The Montana Legislature will convene shortly after the first of the year.
It sounds like a cliche, but the decisions made by the Legislature will affect the state for decades to come.
Lawmakers will debate the future of schools. Should the state move toward charter schools and other alternative forms of school or invest heavily in the public school?
How should the state’s massive budget surplus be spent? Should it be returned to taxpayers? Saved for a rainy day? Or used to fund badly needed social services?
Many believe the state’s infrastructure is in need of repair. Should the state allocate money for building and highway repair?
How should the state prepare itself in case the Bakken oil boom moves out to the west?
Obamacare will change the face of health care in this country. Should Montana take part in the vast expansion of Medicaid?
Should the state impose a ban on texting while driving?
And one can easily think of dozens of other issues that will affect the state, its residents and the children and grandchildren of today’s residents. We look forward to the intelligent, issue-centered debates the Montana Legislature is capable of in its better moments.
But then …
One of Republican Rep. Jerry O'Neil’s first acts after winning re-election was to ask the state to pay him in gold and silver coins because he has no faith in the U.S. dollar.
The Daily Interlake did a story over the weekend. The Associated Press picked it up Monday morning. Politico, the political website, almost immediately did a story, and others in the Washington press corps followed suit.
Here we go again.
Two years ago, the Montana Legislature became the laughingstock of the nation after a series of bills were introduced on the wackiest subjects.
The Montana House debated — and almost passed — a bill to create a gold standard in the state. The United States government violated the Constitution when it left the gold standard, the lawmakers argued. Never mind that the Supreme Court didn’t agree. Never mind that the Montana Legislature has no authority to decide if federal laws are constitutional. Never mind that Montana has no currency to be based on gold. The idea was conceived by a professor who thought it would be a good first step toward secession from the Union.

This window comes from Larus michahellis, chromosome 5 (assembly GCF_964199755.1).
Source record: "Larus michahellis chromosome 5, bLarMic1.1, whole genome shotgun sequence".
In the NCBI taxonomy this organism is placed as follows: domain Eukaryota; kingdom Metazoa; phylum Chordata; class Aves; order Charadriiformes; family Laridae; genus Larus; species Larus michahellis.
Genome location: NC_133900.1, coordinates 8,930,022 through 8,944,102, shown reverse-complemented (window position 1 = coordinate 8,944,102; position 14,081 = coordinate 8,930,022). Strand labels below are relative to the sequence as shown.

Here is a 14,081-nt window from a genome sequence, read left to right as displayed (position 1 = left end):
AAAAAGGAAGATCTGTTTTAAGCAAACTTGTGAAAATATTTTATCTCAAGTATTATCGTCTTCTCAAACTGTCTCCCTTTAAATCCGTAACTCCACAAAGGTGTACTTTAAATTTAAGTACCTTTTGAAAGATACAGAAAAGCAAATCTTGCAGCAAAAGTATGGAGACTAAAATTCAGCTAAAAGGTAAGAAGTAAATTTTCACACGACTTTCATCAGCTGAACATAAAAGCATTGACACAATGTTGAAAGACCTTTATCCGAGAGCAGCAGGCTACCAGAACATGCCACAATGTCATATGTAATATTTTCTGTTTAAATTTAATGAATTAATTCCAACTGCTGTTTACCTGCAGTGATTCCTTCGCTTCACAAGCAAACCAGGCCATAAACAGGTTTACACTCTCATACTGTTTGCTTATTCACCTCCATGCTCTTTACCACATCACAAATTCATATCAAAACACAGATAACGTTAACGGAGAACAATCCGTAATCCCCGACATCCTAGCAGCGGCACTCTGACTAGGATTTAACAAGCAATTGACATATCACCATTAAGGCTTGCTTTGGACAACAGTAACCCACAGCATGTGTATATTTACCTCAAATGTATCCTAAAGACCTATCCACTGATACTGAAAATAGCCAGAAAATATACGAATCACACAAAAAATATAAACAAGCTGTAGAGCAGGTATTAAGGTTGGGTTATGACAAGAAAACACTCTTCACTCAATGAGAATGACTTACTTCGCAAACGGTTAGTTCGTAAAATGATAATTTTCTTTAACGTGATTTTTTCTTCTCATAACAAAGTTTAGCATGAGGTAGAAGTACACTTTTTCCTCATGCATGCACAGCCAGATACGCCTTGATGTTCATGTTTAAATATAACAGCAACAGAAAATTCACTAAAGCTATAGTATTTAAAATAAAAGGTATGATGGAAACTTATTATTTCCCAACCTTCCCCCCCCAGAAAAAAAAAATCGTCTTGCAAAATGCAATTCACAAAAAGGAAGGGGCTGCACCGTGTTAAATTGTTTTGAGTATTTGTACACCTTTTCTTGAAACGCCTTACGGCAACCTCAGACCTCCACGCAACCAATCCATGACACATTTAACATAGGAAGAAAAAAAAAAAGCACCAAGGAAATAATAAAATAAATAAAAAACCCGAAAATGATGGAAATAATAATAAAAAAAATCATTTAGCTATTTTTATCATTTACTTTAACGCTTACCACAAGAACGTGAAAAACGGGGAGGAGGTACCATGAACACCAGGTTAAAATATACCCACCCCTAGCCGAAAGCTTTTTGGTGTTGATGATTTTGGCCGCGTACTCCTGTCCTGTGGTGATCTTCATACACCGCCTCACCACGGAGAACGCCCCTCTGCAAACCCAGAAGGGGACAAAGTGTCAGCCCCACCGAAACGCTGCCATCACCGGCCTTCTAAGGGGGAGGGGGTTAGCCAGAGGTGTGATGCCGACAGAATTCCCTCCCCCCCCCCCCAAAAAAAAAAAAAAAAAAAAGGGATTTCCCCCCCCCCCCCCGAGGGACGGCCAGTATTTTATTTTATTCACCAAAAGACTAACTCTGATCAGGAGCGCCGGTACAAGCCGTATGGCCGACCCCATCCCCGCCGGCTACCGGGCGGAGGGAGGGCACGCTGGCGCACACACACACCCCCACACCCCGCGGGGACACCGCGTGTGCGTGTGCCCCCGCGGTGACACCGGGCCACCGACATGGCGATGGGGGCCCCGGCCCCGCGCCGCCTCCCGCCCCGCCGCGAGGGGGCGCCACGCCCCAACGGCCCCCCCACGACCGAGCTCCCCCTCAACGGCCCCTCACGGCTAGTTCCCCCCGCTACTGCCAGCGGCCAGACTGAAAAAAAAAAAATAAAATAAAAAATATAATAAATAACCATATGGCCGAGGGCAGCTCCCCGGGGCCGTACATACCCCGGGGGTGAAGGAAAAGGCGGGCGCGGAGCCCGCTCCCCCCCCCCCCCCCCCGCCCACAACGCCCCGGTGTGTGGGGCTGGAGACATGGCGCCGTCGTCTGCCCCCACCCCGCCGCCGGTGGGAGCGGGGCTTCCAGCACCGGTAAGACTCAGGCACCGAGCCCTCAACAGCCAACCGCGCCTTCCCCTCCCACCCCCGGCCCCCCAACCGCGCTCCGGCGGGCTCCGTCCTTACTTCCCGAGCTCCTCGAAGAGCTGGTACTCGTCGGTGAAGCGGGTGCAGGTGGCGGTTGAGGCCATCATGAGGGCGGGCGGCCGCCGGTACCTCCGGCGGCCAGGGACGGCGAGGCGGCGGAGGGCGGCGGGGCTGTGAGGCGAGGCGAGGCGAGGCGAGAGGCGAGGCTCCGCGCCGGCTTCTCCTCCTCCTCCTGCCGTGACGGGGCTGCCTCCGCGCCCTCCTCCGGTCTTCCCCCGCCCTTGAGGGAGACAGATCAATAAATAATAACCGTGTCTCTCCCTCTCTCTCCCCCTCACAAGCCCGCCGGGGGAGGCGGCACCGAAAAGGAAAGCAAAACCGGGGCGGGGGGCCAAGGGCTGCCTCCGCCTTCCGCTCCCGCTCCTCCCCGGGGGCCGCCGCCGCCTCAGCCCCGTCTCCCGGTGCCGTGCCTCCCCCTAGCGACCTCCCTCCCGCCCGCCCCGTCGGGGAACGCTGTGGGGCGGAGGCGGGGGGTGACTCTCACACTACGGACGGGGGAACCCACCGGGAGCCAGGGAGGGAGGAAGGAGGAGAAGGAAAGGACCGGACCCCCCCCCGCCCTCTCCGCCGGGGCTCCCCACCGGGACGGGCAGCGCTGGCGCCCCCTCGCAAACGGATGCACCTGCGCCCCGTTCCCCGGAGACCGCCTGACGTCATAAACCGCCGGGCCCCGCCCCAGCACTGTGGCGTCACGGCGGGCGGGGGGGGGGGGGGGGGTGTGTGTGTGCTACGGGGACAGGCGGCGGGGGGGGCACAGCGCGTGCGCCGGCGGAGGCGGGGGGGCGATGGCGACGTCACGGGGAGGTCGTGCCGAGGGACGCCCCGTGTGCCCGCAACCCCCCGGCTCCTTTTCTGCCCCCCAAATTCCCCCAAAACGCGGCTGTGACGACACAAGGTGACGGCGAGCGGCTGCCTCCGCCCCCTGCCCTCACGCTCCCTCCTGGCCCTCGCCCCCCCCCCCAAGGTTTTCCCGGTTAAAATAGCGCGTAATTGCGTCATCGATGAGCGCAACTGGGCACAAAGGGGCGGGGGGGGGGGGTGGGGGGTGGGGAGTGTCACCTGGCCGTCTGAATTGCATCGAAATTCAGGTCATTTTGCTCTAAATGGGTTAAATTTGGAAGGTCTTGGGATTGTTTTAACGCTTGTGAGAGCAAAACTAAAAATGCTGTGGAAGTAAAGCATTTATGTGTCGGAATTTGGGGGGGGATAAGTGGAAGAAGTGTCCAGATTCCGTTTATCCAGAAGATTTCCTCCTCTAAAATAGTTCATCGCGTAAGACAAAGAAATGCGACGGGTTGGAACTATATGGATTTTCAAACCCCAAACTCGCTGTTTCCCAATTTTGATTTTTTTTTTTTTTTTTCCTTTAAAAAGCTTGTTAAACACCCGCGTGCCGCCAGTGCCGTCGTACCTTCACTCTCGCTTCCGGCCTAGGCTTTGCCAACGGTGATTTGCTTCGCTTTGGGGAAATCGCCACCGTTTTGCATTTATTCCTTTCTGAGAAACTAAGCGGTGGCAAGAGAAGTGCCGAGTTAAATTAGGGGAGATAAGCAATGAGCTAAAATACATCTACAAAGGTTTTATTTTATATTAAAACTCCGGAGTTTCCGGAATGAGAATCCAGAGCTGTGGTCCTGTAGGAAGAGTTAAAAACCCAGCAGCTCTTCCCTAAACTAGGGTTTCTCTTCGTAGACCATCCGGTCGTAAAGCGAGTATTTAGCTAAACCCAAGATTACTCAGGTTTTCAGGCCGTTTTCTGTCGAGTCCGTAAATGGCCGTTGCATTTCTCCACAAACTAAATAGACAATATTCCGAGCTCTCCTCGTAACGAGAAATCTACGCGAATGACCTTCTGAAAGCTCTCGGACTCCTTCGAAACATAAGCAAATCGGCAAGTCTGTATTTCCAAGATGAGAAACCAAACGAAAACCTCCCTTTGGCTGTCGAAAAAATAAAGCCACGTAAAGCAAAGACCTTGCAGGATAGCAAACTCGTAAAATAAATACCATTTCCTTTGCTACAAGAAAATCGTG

Now, Montanans are a libertarian bunch, and we love to fight against Washington. Liberals love taking on the federal government on issues such as medical marijuana, assisted suicide and campaign finance. Conservatives do battle with D.C. on land rights, mineral extraction and civil liberties. But zero percent of Montanans favor seceding from the Union.
Then there was birther legislation. Militia legislation. Bills about nullification that an eighth-grade civics student knew was unconstitutional. And all kinds of bills that the Legislature’s own legal staff said were unworkable or unconstitutional.
More than anyone, conservative Republicans, who have a long, rich tradition in Montana, were to blame for the out-of-control nonsense. This was the party of Stan Stephens and Mark Racicot, but its members sat by silently as one lawmaker decried legislation aimed at protecting people from drunken driving as being bad for business.
There is a big difference between fiscal conservatives who believe in limited government, and traditional family values and those who spout off like some fringe folks did two years ago.
Too many conservative Republicans cowered in fear of the fringe two years ago. They humored the wacky by going along with bills they knew would not pass, that Gov. Brian Schweitzer would veto or that the Montana Supreme Court would laugh at and declare unconstitutional.
Some of the fringe met their doom in the Republican primary, Others lost out in the general elections, But a good number will be back.
Conservative Republicans will do a favor for themselves and for Montana if they advise the far right to gag themselves
Instead, conservatives can come up with free-enterprise alternatives to Gov.-elect Steve Bullock’s proposals. They can offer proposals that counter Bullock’s plans and open them up to debate. They should try to solve problems and not make points.
They can put Rep. O’Neil on direct deposit and pay him in good old American currency.
And they can call CNN’s Anderson Cooper and tell him he’ll have to look elsewhere for his Ridicu-list.